The Scholarship of Teaching

“The Scholarship of Teaching.” Do we ever think about teaching in that way?

schol-ar-ship [ˈskɒləʃɪp] n.

The American Heritage Dictionary defines it as:

:: knowledge resulting from study and research in a particular field ::

The Collins English Dictionary defines is as:

:: academic achievement; erudition; learning ::

But the definition of ‘scholarship’ that made me think comes from the second definition found in the Merriam Webster dictionary:

:: the character, qualities, activity, or attainments of a scholar ::

Ok, so the definition from the Merriam Webster dictionary used the word to define the word, which is a big no-no, but its so obvious. Teachers are scholars, are they not? Just for fun I typed scholar in the thesaurus and it defined is as “person who is very involved in education and learning” and some of its synonyms were academic, critic, disciple, intellectual, learned person, learner, philosopher, professor, pupil, sage, student, and teacher.

So what is with this vocabulary lesson you may ask?

A teacher must always be a student first. It is impossible to teach without learning whether its the content or about who you are teaching. So really, when I read “The Scholarship of Teaching” the title is redundant and I hope that people are understanding what I am trying to convey with my lesson on words and vocabulary.

If not, let me simplify it and just say that everything Bender and Gray (1999) says about what teachers should be doing is spot on. I used Diigo to read through the article, highlight points, and make sticky notes and decided to share my notes to practice the notion of making things public (quick learner here). The only downfall is that my sticky notes do not show where they were placed.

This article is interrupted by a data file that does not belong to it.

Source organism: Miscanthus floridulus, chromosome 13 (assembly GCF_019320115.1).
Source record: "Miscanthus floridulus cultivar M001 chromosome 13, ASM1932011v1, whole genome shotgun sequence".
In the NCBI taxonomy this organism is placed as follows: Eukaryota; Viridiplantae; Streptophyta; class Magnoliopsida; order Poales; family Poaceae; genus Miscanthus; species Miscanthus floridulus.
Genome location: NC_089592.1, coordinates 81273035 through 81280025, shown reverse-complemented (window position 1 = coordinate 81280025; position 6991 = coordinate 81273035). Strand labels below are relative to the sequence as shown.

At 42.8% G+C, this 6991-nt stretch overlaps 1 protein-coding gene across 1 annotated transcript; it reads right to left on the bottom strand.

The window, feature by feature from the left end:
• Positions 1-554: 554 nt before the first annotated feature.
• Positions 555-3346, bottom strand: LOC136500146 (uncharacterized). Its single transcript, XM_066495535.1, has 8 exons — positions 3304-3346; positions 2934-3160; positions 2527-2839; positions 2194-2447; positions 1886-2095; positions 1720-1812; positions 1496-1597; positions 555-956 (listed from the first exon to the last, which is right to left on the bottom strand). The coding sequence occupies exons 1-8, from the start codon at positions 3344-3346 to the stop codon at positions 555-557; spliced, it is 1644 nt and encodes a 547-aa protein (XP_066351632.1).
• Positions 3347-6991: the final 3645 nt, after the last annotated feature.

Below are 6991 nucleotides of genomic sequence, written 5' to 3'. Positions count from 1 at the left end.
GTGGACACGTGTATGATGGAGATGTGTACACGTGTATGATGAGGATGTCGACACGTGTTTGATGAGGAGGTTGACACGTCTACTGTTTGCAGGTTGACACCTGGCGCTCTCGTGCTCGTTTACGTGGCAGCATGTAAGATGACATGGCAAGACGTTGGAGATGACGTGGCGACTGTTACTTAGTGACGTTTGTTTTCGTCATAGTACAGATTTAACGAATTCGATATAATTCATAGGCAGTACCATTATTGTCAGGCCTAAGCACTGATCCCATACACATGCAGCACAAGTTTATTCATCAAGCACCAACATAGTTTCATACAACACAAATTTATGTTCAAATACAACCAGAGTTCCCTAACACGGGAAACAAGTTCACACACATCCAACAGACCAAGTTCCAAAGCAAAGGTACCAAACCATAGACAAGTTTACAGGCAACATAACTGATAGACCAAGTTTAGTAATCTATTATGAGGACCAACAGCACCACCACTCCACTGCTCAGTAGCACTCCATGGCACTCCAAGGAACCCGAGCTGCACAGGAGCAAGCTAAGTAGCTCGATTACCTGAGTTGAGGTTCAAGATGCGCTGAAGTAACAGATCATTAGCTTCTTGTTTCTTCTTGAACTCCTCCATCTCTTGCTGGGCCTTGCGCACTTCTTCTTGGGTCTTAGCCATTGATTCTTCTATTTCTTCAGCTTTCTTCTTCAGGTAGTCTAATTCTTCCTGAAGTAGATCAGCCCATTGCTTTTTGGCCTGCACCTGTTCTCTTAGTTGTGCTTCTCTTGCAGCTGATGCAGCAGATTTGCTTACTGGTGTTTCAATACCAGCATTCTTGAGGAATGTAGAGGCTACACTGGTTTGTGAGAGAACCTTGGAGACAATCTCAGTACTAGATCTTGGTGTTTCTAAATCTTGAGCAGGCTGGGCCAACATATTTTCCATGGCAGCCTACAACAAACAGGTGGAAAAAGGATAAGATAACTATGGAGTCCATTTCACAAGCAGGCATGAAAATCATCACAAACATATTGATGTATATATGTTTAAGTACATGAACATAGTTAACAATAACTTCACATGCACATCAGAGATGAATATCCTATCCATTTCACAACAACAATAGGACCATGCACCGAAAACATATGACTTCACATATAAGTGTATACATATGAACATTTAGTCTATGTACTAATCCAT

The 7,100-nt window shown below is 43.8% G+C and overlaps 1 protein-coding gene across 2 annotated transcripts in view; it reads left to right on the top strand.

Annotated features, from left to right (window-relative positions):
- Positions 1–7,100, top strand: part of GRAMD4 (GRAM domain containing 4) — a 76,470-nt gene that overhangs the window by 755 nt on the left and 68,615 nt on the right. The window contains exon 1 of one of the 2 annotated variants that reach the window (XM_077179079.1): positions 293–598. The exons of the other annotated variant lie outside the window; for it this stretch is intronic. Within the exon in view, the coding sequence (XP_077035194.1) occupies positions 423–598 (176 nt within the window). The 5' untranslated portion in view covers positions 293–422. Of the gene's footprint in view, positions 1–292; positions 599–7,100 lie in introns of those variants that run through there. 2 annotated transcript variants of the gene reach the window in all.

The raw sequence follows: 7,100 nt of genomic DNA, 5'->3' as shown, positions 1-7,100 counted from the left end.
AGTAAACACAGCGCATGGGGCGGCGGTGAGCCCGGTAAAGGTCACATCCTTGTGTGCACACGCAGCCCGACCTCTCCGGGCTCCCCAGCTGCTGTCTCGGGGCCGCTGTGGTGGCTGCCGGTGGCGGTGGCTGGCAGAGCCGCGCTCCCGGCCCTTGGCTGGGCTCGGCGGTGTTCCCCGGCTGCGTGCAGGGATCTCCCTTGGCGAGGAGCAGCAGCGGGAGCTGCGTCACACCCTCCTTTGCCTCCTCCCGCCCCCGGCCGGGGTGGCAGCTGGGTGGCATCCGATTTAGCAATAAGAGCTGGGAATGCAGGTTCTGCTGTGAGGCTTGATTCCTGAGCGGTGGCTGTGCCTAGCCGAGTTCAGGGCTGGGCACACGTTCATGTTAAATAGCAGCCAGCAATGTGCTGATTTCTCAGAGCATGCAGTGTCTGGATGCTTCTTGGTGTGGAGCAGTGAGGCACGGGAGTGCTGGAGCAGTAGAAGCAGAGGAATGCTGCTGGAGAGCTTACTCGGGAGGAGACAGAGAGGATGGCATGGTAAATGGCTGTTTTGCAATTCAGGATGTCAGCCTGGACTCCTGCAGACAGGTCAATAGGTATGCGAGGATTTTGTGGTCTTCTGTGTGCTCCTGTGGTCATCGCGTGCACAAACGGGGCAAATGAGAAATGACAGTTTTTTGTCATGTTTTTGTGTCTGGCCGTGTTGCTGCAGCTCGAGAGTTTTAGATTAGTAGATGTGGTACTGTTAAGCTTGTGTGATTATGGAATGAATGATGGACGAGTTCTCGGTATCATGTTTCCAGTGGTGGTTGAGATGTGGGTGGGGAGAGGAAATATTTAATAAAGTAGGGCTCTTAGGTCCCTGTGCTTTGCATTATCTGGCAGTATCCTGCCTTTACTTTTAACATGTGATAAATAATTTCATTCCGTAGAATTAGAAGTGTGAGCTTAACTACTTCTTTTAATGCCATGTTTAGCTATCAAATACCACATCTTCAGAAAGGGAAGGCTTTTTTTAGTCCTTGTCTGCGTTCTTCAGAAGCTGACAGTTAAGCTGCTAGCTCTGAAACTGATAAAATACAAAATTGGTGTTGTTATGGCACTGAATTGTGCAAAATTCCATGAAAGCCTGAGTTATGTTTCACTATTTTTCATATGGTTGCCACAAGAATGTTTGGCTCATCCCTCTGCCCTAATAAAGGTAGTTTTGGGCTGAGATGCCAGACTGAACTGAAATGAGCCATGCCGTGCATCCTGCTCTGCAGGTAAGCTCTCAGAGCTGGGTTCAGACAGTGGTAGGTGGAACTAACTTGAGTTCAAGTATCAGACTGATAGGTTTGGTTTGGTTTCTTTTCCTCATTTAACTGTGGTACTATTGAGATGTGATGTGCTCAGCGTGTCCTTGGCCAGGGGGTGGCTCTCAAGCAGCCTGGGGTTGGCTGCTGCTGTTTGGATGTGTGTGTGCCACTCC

On a more personal note about who I am as a teacher scholar…

I am the type of person who wants to do everything right. I always want to be better and I like to research. This is one trait that I really like about myself because it keeps me engaged. I enjoy reading up on new techniques and theories. I build on what I have and am constantly asking myself how that could have gone better. I am open with my students and I expect their feedback about the lessons I teach and ask them what I could do next time to make it better. I also enjoy collaborating with colleagues and asking them for help when I need it. I agree with Bender and Gray that teaching can at times feel like an isolated career but it shouldn’t be. Its easy to keep it an isolated career but what joy is that? I don’t ever want to become the “comfortable” teacher who uses the same thing term after term, year after year. The world is constantly changing, the students are constantly changing, and the content is constantly changing. Teaching cannot be stagnant.

Final point.

It kills me when I hear students complaining about how much they hate The Great Gatsby and To Kill a Mockingbird. These are classic books that teach great lessons. Teachers cannot expect to teach it in the same mundane fashion as they did when I was a student and when the books first came out. The

number one reason students hate these books is because they feel so disconnected from it.

What do the time periods of these  great novels mean for students today?

It doesn’t mean much by themselves. We need to create ways to grab the attention of our students, to make connections and correlations, show them that the setting and time period are minor details.